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Curtis Abraham

Today, the lion’s roar is more of a cry for help as lion populations across the African continent are in freefall. Over the past decade, conflict with humans (mainly pastoralists and ranchers) who view these big, beautiful cats as a threat to their herds (livestock is material and spiritual wealth as well as a means of subsistence to the continents herders).

African lions are classified as Vulnerable on the International Union for Conservation of Nature (IUCN) Red List of Threatened Species.

Currently, only six or seven countries have more than 1,000 wild lions including Tanzania, Kenya, Botswana, Mozambique, South Africa, Zimbabwe, and possibly Zambia.

As human occupation of Africa’s savannas expands, interactions between lions and humans are becoming more frequent. Lion prey species compete with livestock grazing in and around Protected Areas (PAs). In fact, encroachment of people and their herds into PAs is said to be one of the top three threats to lion populations in west, central, east and parts of southern Africa.

In addition, close contact with domestic herds often lead to lions killing livestock, which then provoke retaliatory killing of lions by herders and ranchers. This is usually done using deadly poisons laced inside the carcass of a cow.

Sadly, these are not isolated episodes.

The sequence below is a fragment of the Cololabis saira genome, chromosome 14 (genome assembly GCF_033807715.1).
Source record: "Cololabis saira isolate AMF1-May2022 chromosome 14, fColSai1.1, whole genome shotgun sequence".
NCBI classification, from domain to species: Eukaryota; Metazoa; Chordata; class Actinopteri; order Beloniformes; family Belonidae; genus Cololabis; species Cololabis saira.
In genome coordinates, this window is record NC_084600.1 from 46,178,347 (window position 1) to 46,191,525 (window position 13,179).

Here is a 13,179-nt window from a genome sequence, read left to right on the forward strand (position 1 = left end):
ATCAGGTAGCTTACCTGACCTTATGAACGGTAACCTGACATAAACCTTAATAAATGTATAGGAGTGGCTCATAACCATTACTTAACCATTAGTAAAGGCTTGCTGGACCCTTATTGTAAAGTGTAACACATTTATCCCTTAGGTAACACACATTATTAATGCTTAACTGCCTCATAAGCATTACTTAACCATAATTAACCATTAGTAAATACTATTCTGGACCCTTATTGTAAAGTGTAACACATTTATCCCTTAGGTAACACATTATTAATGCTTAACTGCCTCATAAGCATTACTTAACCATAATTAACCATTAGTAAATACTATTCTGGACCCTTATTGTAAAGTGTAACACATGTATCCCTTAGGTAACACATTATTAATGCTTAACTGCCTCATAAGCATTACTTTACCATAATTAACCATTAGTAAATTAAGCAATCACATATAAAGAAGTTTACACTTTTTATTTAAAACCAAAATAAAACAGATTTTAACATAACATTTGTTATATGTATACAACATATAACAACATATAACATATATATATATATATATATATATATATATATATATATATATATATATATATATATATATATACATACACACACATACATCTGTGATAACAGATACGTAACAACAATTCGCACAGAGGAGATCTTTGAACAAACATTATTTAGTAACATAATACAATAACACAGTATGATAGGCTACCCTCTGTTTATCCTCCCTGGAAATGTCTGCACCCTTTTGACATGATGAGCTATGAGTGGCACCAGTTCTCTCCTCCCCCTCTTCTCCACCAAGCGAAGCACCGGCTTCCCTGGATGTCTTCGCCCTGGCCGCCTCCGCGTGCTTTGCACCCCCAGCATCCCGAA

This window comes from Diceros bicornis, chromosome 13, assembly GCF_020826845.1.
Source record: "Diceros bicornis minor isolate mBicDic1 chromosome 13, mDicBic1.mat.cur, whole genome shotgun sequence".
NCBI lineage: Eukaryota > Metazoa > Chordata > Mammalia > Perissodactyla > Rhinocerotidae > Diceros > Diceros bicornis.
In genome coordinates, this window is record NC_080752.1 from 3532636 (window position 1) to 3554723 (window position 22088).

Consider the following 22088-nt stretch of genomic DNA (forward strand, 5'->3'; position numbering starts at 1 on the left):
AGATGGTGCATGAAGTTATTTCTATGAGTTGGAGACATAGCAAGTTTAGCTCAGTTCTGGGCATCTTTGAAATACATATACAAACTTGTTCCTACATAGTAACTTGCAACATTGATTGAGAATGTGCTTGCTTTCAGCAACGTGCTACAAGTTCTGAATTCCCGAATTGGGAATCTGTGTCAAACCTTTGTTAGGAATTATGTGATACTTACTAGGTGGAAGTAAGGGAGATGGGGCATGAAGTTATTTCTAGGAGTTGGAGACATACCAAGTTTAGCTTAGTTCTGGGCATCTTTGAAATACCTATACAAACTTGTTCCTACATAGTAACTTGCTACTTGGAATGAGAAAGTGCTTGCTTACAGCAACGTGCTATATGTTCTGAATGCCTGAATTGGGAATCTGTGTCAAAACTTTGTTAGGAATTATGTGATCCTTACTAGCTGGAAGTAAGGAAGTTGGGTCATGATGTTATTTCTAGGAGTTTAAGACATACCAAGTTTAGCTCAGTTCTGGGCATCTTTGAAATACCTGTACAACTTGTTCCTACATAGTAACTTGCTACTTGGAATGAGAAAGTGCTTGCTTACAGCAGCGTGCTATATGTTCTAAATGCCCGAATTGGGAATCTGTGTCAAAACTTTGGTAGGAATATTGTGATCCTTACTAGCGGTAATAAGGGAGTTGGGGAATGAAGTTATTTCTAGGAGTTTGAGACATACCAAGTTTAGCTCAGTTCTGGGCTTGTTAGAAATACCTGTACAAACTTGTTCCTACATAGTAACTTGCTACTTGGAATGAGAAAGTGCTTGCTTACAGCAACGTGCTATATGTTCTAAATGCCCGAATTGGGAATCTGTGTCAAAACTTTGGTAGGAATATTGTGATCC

Lions have been killed in a number of poisoning incidents in east Africa in recent years.

On the 20th March 2021, the Uganda Wildlife Authority (UWA), the government body responsible for wildlife conservation, reported the death of six lions in Queen Elizabeth National Park's (QENP) Ishasha sector, home to the famous and rare tree- climbing lions.

Along with the dead lions were nine dead vultures, which included one White-headed vulture and eight White-backed vulture, listed as a Critically Endangered Species'.

The fact that these raptors were also victims is a strong indicator that the animals succumbed to poisoning. And this was indeed the case.

When the perpetrators were finally caught, four local poachers from Kanungu District (where QENP is located) were in the possession of three bottles of Furadan, a chemical insecticide commonly used to poison wildlife.

Another item recovered during the arrest of the poachers was a two liter jerrycan of lion-fat oil. So it:s reasoned that the meat was either consumed by the poachers and/or sold to consumers of bushmeat in nearby villages.

It doesn't appear that the poachers were at all interested in the skeletal remains of the lions as three lion heads were found hidden in trees while the fourth head was buried with 15 lion legs under the same tree.

In May 2018, in an equally shocking episode, a pride of eleven tree-climbing lions, including eight lion cubs, were found dead near Hamukungu fishing village in Uganda’s Queen Elizabeth National Park Uganda after suspected poisoning. The three lionesses and eight cubs were found dead near Hamukungu fishing village in the park, a popular tourist destination.

Conservationists suspected that the lions were poisoned with Aldicarb; an insecticide better known as Temik, which he says is cheap and readily available. Aldicarb is a carbamate, which works by preventing a certain enzyme from breaking down the chemical substances that transmit nerve impulses. The build-up of this substance in nerve synapses can cause vomiting, chest tightness, difficulty breathing, and death. Death is usually caused by suffocation.

In 2017, four lions in Queen Elizabeth Park reportedly died by poisoning, and in May 2010, five lions were killed in the park in another possible poisoning case.

In fact, between May 2006 and July 2007, 15 lions were also killed in the area in attacks blamed on landless herdsmen defending their cattle.